Rob Rausch
I actually read this cover-to-cover today, on a Fathers' Day bus trip to a ball game with my dad. It was a great way to remember prior games together and his years coaching me in Little League. Like the author, my dad also meticulously keeps score at every game. Definitely a must-read for anyone who has shared a love for baseball with their dad.
Ken Dowell
Funny book. Leitch is a great writer. It's about one nine-inning baseball game that the author attends with his father. Nine innings can take a long time and a baseball game has a lot of dead spots so you think of a lot of things. In Leitch's case those things mainly involve family and baseball and that's what he writes about.
Ethan
Absolutely demolished this book throughout one day that I was sick from school, means a lot to me since I'm a huge baseball fan and it talks about the father-son bond that comes from the game. Really enjoyed it, but you do have to be a baseball fan to like it, so if you're not, there's no reason to pick this book up.
John
A good book for any baseball fan. Covers the relationship between a father and son with baseball as the common bond between the two. The language in the book is R-rated at times, so this is not a book for kids. It is a short, enjoyable read.
Andrew
Phenomenal book. Beginning with a letter to his unborn son, Will Leitch keeps you enticed he entire way with unequivocal insight, personal anecdotes about his childhood, and an expressed healthy fear of aging.
Ben
Jumps back-and-forth between chapters on his personal story and chapters about baseball in general. Rather hit or miss, but some of the best chapters - like the one on Bartman - are exceptional.
Bill#5
A fun read, made me laugh. If you're a dad/son, bleed Cardinal red, and like beer you'll enjoy the book. It's almost like he was writing just for me.
Todd
Really enjoyed this Cardinals loving Cubs bashing Father/Son baseball book. Very funny in many places and it helped me relive some nice ballpark memories.
Marcus Lynn
If your relationship with your father included lots of baseball, then this book will resonate with you.
John
If you are a transplanted cardinals fan don't write an autobiography just give people this book.
John
Phenomenal. I'm ready to stitch Leitch's name to the back of my shirt.
Rob Cantrall
Pretty good. Laugh out loud funny at times.
Patrick
Hilarious and touching, I highly recommend it.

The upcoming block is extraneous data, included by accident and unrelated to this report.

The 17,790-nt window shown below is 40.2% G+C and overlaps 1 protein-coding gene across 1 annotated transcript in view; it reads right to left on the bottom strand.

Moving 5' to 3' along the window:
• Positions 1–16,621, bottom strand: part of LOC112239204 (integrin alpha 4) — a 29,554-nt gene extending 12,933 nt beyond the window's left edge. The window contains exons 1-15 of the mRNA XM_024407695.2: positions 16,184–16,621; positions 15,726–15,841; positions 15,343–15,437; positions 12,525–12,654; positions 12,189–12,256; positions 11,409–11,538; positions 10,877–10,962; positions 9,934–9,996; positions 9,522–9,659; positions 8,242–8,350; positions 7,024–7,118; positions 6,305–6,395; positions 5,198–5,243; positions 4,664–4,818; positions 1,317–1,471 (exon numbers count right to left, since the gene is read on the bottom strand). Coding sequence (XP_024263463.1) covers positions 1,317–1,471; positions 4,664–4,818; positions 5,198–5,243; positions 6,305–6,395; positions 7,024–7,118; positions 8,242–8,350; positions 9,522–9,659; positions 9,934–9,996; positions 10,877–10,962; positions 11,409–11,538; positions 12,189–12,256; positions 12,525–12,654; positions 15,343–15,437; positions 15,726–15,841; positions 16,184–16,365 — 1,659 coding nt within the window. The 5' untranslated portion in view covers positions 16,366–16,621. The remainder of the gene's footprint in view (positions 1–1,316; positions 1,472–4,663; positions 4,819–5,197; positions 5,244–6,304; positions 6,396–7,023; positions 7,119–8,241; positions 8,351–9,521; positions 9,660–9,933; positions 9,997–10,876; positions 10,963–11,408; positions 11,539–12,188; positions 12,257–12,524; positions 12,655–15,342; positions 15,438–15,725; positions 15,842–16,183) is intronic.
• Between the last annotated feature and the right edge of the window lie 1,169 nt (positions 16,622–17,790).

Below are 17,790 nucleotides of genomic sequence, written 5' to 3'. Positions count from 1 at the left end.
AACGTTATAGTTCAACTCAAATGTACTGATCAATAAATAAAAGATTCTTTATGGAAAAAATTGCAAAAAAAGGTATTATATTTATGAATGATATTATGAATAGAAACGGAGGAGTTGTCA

Paul
Funniest book I read all summer!
« previous 1 3 4 5 6 7 8 9 10 11 12 next »
There are no discussion topics on this book yet. Be the first to start one »
  • Odd Man Out: A Year on the Mound with a Minor League Misfit
  • One Day at Fenway: A Day in the Life of Baseball in America
  • The Last Best League: One Summer, One Season, One Dream
  • The Soul of Baseball: A Road Trip Through Buck O'Neil's America
  • Out of My League: A Rookie's Survival in the Bigs
  • The Summer Game
  • Cardboard Gods: An All-American Tale Told Through Baseball Cards
  • As They See 'Em: A Fan's Travels in the Land of Umpires
  • The Game from Where I Stand: A Ballplayer's Inside View
  • Flip Flop Fly Ball: An Infographic Baseball Adventure
  • Big Hair and Plastic Grass: A Funky Ride Through Baseball and America in the Swinging '70s
  • Fantasyland: A Sportswriter's Obsessive Bid to Win the World's Most Ruthless Fantasy Baseball League
  • A Well-Paid Slave: Curt Flood's Fight for Free Agency in Professional Sports
  • Nine Innings: The Anatomy of a Baseball Game
  • Watching Baseball Smarter: A Professional Fan's Guide for Beginners, Semi-experts, and Deeply Serious Geeks
  • The Way You Wear Your Hat: Frank Sinatra and the Lost Art of Livin'
  • Tillie the Terrible Swede: How One Woman, a Sewing Needle, and a Bicycle Changed History
  • Diamond in the Rough: A Memoir
God Save the Fan: How Preening Sportscasters, Athletes Who Speak in the Third Person, and the Occasional Convicted Quarterback Have Taken the Fun Out of Sports (And How We Can Get It Back) Catch Life as a Loser God Save the Fan 21 Proms

Share This Book

“I was just growing old enough to start realizing my own limitations, which is the first step to dying, I think.” 1 likes
More quotes…